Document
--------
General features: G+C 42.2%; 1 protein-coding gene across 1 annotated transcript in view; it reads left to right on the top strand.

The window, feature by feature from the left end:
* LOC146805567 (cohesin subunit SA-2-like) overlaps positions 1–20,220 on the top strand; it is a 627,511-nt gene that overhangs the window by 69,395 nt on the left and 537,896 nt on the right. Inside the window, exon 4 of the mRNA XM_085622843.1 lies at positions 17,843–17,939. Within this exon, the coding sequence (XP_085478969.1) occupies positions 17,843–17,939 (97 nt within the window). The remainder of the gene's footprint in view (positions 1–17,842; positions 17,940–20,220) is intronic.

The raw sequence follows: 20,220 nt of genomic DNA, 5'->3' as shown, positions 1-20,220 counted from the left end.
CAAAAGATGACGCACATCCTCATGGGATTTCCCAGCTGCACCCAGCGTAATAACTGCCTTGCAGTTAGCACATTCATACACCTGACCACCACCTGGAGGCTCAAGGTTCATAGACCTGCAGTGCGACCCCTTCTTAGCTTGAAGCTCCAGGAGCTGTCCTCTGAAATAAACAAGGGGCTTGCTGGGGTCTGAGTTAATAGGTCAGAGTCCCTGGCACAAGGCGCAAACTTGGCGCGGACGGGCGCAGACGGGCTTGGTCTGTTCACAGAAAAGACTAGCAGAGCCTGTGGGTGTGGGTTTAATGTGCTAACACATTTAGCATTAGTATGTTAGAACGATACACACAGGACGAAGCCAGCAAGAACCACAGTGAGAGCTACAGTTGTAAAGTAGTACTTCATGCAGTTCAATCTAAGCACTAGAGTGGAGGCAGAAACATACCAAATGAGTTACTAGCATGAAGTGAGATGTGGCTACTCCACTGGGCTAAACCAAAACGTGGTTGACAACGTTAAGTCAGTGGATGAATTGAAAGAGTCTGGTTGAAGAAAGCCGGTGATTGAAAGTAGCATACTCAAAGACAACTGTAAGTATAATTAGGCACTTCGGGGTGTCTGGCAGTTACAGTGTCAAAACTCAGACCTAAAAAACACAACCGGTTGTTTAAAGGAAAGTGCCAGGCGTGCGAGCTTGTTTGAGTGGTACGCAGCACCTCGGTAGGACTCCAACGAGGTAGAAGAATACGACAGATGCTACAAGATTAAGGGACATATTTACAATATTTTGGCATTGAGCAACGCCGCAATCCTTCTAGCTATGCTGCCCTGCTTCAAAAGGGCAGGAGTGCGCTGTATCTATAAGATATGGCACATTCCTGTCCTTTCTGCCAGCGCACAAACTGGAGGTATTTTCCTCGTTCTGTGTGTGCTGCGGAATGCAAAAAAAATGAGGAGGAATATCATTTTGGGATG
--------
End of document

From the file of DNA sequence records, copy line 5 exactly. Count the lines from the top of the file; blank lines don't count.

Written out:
CAAAAGATGACGCACATCCTCATGGGATTTCCCAGCTGCACCCAGCGTAATAACTGCCTTGCAGTTAGCACATTCATACACCTGACCACCACCTGGAGGCTCAAGGTTCATAGACCTGCAGTGCGACCCCTTCTTAGCTTGAAGCTCCAGGAGCTGTCCTCTGAAATAAACAAGGGGCTTGCTGGGGTCTGAGTTAATAGGTCAGAGTCCCTGGCACAAGGCGCAAACTTGGCGCGGACGGGCGCAGACGGGCTTGGTCTGTTCACAGAAAAGACTAGCAGAGCCTGTGGGTGTGGGTTTAATGTGCTAACACATTTAGCATTAGTATGTTAGAACGATACACACAGGACGAAGCCAGCAAGAACCACAGTGAGAGCTACAGTTGTAAAGTAGTACTTCATGCAGTTCAATCTAAGCACTAGAGTGGAGGCAGAAACATACCAAATGAGTTACTAGCATGAAGTGAGATGTGGCTACTCCACTGGGCTAAACCAAAACGTGGTTGACAACGTTAAGTCAGTGGATGAATTGAAAGAGTCTGGTTGAAGAAAGCCGGTGATTGAAAGTAGCATACTCAAAGACAACTGTAAGTATAATTAGGCACTTCGGGGTGTCTGGCAGTTACAGTGTCAAAACTCAGACCTAAAAAACACAACCGGTTGTTTAAAGGAAAGTGCCAGGCGTGCGAGCTTGTTTGAGTGGTACGCAGCACCTCGGTAGGACTCCAACGAGGTAGAAGAATACGACAGATGCTACAAGATTAAGGGACATATTTACAATATTTTGGCATTGAGCAACGCCGCAATCCTTCTAGCTATGCTGCCCTGCTTCAAAAGGGCAGGAGTGCGCTGTATCTATAAGATATGGCACATTCCTGTCCTTTCTGCCAGCGCACAAACTGGAGGTATTTTCCTCGTTCTGTGTGTGCTGCGGAATGCAAAAAAAATGAGGAGGAATATCATTTTGGGATG